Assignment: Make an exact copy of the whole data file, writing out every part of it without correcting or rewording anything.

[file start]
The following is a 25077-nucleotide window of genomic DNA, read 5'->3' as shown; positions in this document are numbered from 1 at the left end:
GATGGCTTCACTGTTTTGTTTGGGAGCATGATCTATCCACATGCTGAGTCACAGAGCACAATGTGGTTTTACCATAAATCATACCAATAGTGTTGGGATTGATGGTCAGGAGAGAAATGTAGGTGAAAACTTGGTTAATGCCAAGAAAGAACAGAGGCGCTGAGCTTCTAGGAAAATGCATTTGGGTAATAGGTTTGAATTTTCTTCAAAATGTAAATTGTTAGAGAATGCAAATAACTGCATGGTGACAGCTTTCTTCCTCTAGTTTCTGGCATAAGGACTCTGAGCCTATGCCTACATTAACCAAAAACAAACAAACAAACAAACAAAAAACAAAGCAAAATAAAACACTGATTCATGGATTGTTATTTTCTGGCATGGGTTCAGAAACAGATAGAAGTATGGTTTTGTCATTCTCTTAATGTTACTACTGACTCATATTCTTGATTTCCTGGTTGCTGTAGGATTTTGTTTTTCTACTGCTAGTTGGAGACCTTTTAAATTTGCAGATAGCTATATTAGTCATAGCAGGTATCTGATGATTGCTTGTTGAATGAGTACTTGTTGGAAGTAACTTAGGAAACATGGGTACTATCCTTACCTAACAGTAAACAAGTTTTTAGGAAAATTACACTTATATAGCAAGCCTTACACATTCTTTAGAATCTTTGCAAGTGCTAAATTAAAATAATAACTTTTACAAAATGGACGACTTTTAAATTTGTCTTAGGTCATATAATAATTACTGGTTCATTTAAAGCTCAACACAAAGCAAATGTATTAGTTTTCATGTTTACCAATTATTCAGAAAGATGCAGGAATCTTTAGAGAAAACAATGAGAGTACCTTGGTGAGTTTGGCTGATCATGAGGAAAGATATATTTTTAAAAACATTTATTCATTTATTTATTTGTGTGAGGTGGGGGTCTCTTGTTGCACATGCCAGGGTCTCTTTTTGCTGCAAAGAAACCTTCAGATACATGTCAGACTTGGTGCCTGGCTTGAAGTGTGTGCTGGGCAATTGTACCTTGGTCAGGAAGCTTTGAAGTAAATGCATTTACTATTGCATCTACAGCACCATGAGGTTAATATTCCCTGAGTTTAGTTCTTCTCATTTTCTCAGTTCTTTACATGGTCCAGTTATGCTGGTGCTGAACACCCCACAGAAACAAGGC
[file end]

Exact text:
The following is a 25077-nucleotide window of genomic DNA, read 5'->3' as shown; positions in this document are numbered from 1 at the left end:
GATGGCTTCACTGTTTTGTTTGGGAGCATGATCTATCCACATGCTGAGTCACAGAGCACAATGTGGTTTTACCATAAATCATACCAATAGTGTTGGGATTGATGGTCAGGAGAGAAATGTAGGTGAAAACTTGGTTAATGCCAAGAAAGAACAGAGGCGCTGAGCTTCTAGGAAAATGCATTTGGGTAATAGGTTTGAATTTTCTTCAAAATGTAAATTGTTAGAGAATGCAAATAACTGCATGGTGACAGCTTTCTTCCTCTAGTTTCTGGCATAAGGACTCTGAGCCTATGCCTACATTAACCAAAAACAAACAAACAAACAAACAAAAAACAAAGCAAAATAAAACACTGATTCATGGATTGTTATTTTCTGGCATGGGTTCAGAAACAGATAGAAGTATGGTTTTGTCATTCTCTTAATGTTACTACTGACTCATATTCTTGATTTCCTGGTTGCTGTAGGATTTTGTTTTTCTACTGCTAGTTGGAGACCTTTTAAATTTGCAGATAGCTATATTAGTCATAGCAGGTATCTGATGATTGCTTGTTGAATGAGTACTTGTTGGAAGTAACTTAGGAAACATGGGTACTATCCTTACCTAACAGTAAACAAGTTTTTAGGAAAATTACACTTATATAGCAAGCCTTACACATTCTTTAGAATCTTTGCAAGTGCTAAATTAAAATAATAACTTTTACAAAATGGACGACTTTTAAATTTGTCTTAGGTCATATAATAATTACTGGTTCATTTAAAGCTCAACACAAAGCAAATGTATTAGTTTTCATGTTTACCAATTATTCAGAAAGATGCAGGAATCTTTAGAGAAAACAATGAGAGTACCTTGGTGAGTTTGGCTGATCATGAGGAAAGATATATTTTTAAAAACATTTATTCATTTATTTATTTGTGTGAGGTGGGGGTCTCTTGTTGCACATGCCAGGGTCTCTTTTTGCTGCAAAGAAACCTTCAGATACATGTCAGACTTGGTGCCTGGCTTGAAGTGTGTGCTGGGCAATTGTACCTTGGTCAGGAAGCTTTGAAGTAAATGCATTTACTATTGCATCTACAGCACCATGAGGTTAATATTCCCTGAGTTTAGTTCTTCTCATTTTCTCAGTTCTTTACATGGTCCAGTTATGCTGGTGCTGAACACCCCACAGAAACAAGGC